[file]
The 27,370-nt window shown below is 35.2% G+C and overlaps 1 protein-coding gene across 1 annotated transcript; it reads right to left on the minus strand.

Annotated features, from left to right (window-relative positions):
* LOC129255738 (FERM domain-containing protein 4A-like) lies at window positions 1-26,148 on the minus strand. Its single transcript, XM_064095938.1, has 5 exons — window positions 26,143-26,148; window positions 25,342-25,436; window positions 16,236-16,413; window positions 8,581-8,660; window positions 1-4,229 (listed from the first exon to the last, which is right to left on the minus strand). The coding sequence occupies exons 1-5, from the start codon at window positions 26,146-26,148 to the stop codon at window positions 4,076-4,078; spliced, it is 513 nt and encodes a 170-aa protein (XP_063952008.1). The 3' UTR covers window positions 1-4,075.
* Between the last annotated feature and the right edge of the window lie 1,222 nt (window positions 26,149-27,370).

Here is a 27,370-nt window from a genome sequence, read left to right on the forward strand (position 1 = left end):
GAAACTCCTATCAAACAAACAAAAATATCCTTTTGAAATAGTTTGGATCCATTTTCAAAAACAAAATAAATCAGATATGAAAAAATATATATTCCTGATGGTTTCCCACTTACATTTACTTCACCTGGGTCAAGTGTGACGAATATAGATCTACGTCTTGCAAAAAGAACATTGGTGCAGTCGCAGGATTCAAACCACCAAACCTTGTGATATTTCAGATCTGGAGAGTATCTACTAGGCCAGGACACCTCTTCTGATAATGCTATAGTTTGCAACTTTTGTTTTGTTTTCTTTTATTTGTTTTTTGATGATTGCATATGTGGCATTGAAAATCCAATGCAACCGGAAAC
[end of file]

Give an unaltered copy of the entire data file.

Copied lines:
The 27,370-nt window shown below is 35.2% G+C and overlaps 1 protein-coding gene across 1 annotated transcript; it reads right to left on the minus strand.

Annotated features, from left to right (window-relative positions):
* LOC129255738 (FERM domain-containing protein 4A-like) lies at window positions 1-26,148 on the minus strand. Its single transcript, XM_064095938.1, has 5 exons — window positions 26,143-26,148; window positions 25,342-25,436; window positions 16,236-16,413; window positions 8,581-8,660; window positions 1-4,229 (listed from the first exon to the last, which is right to left on the minus strand). The coding sequence occupies exons 1-5, from the start codon at window positions 26,146-26,148 to the stop codon at window positions 4,076-4,078; spliced, it is 513 nt and encodes a 170-aa protein (XP_063952008.1). The 3' UTR covers window positions 1-4,075.
* Between the last annotated feature and the right edge of the window lie 1,222 nt (window positions 26,149-27,370).

Here is a 27,370-nt window from a genome sequence, read left to right on the forward strand (position 1 = left end):
GAAACTCCTATCAAACAAACAAAAATATCCTTTTGAAATAGTTTGGATCCATTTTCAAAAACAAAATAAATCAGATATGAAAAAATATATATTCCTGATGGTTTCCCACTTACATTTACTTCACCTGGGTCAAGTGTGACGAATATAGATCTACGTCTTGCAAAAAGAACATTGGTGCAGTCGCAGGATTCAAACCACCAAACCTTGTGATATTTCAGATCTGGAGAGTATCTACTAGGCCAGGACACCTCTTCTGATAATGCTATAGTTTGCAACTTTTGTTTTGTTTTCTTTTATTTGTTTTTTGATGATTGCATATGTGGCATTGAAAATCCAATGCAACCGGAAAC